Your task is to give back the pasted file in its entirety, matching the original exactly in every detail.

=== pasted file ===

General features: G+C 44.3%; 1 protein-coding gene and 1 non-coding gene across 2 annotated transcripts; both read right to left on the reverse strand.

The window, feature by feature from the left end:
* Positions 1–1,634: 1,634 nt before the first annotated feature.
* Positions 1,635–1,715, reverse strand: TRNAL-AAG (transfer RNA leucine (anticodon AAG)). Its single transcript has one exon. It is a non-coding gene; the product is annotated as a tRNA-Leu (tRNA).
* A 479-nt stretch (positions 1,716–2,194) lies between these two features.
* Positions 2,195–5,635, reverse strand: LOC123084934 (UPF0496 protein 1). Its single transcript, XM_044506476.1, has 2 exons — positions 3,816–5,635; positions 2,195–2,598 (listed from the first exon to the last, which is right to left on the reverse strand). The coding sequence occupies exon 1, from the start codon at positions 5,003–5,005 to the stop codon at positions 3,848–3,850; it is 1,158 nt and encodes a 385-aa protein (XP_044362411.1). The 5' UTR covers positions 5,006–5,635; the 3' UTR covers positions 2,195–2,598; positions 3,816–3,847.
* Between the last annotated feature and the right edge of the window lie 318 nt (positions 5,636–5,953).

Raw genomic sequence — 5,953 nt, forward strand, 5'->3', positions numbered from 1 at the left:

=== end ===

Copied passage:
General features: G+C 44.3%; 1 protein-coding gene and 1 non-coding gene across 2 annotated transcripts; both read right to left on the reverse strand.

The window, feature by feature from the left end:
* Positions 1–1,634: 1,634 nt before the first annotated feature.
* Positions 1,635–1,715, reverse strand: TRNAL-AAG (transfer RNA leucine (anticodon AAG)). Its single transcript has one exon. It is a non-coding gene; the product is annotated as a tRNA-Leu (tRNA).
* A 479-nt stretch (positions 1,716–2,194) lies between these two features.
* Positions 2,195–5,635, reverse strand: LOC123084934 (UPF0496 protein 1). Its single transcript, XM_044506476.1, has 2 exons — positions 3,816–5,635; positions 2,195–2,598 (listed from the first exon to the last, which is right to left on the reverse strand). The coding sequence occupies exon 1, from the start codon at positions 5,003–5,005 to the stop codon at positions 3,848–3,850; it is 1,158 nt and encodes a 385-aa protein (XP_044362411.1). The 5' UTR covers positions 5,006–5,635; the 3' UTR covers positions 2,195–2,598; positions 3,816–3,847.
* Between the last annotated feature and the right edge of the window lie 318 nt (positions 5,636–5,953).

Raw genomic sequence — 5,953 nt, forward strand, 5'->3', positions numbered from 1 at the left: